1992, PhD, University of California, Los Angeles (UCLA), USA
2020 ~ date, CEO, Emerging Infectious Disease Division (EIDD), Biomedical Translation Research Center (BioTReC), Academia Sinica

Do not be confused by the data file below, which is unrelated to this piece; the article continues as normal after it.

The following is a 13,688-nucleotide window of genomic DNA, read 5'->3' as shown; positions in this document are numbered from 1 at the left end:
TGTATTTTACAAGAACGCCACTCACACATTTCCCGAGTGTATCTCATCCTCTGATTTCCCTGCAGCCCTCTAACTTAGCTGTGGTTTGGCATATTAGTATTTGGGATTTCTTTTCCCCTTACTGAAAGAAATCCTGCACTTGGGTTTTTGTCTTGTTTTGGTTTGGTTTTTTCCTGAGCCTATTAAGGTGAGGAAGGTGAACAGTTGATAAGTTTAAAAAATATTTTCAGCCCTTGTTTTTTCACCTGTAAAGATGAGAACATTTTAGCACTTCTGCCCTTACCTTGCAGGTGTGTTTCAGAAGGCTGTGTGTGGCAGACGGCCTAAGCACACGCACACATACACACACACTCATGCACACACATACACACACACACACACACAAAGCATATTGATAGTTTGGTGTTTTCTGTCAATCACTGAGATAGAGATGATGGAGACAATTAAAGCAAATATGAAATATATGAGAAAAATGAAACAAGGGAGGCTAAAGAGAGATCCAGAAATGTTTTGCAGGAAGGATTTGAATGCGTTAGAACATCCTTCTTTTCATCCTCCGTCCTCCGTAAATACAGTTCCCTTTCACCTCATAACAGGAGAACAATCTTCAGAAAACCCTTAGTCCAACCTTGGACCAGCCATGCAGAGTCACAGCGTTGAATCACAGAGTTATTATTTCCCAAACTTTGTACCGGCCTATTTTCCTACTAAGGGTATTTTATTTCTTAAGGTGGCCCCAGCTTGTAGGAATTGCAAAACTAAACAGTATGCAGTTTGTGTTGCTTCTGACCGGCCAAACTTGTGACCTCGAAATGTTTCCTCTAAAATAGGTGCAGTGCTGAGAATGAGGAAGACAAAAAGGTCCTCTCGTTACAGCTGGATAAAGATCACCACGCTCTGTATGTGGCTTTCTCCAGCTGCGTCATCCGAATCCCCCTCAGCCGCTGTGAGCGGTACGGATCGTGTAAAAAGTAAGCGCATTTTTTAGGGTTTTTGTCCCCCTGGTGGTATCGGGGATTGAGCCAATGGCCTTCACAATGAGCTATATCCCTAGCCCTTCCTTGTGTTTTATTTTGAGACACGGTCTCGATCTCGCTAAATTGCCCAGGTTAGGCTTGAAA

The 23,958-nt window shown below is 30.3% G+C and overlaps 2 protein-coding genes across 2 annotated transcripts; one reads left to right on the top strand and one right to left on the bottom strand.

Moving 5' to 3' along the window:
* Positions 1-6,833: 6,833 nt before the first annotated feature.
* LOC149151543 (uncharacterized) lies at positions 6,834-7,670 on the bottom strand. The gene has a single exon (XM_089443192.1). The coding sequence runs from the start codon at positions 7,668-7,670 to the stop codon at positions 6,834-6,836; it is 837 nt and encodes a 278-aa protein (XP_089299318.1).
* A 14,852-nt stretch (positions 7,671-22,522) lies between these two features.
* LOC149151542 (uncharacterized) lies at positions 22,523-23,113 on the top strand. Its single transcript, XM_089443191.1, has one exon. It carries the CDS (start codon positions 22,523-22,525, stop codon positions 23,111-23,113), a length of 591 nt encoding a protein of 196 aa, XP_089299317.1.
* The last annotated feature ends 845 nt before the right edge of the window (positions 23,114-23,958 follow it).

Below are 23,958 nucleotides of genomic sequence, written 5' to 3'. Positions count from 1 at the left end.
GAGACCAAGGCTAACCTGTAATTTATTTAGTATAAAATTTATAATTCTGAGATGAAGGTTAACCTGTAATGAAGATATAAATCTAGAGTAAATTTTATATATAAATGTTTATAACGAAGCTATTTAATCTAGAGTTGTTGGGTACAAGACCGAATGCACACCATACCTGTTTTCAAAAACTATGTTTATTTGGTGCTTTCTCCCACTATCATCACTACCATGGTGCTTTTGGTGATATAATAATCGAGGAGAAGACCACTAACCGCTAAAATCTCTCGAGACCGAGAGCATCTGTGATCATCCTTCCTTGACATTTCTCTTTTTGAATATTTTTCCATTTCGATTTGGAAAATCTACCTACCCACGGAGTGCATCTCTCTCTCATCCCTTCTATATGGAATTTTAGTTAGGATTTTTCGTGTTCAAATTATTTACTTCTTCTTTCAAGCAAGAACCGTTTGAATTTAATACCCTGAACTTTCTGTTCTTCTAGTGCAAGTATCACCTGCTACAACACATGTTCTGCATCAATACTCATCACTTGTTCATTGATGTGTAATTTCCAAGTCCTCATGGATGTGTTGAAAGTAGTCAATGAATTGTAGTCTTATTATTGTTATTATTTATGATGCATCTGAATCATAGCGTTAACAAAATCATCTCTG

The genus Flavivirus contains many important pathogens, including dengue virus (DENV), Zika virus (ZIKV), and Japanese encephalitis virus (JEV). AR-12 is a celecoxib-derived anticancer agent that possesses antiviral activity against a broad range of viruses. We pharmacologically exploited this unique activity to develop additional antiviral agents, resulting in the production of the AR-12 derivatives P12-23 and P12-34. At nanomolar concentrations, these compounds were effective in suppressing DENV, ZIKV and JEV replication, exhibiting 10-fold improvements in the efficacy and selectivity indices as compared to AR-12. Regarding the mode of antiviral action, P12-23 and P12-34 inhibited viral RNA replication but had no effect on viral binding, entry or translation. Moreover, these AR-12 derivatives co-localized with mitochondrial markers, and their antiviral activity was lost in mitochondria-depleted cells. Interestingly, exogenous uridine or orotate, the latter being a metabolite of the mitochondrial enzyme dihydroorotate dehydrogenase (DHODH), abolished the antiviral activity of AR-12 and its derivatives. As DHODH is a key enzyme in the de novo pyrimidine biosynthesis pathway, these AR-12 derivatives may act by targeting pyrimidine biosynthesis in host cells to inhibit viral replication. Importantly, treatment with P12-34 significantly improved the survival of mice that were subcutaneously challenged with DENV. Thus, P12-34 may warrant further evaluation as a therapeutic to control flaviviral outbreaks.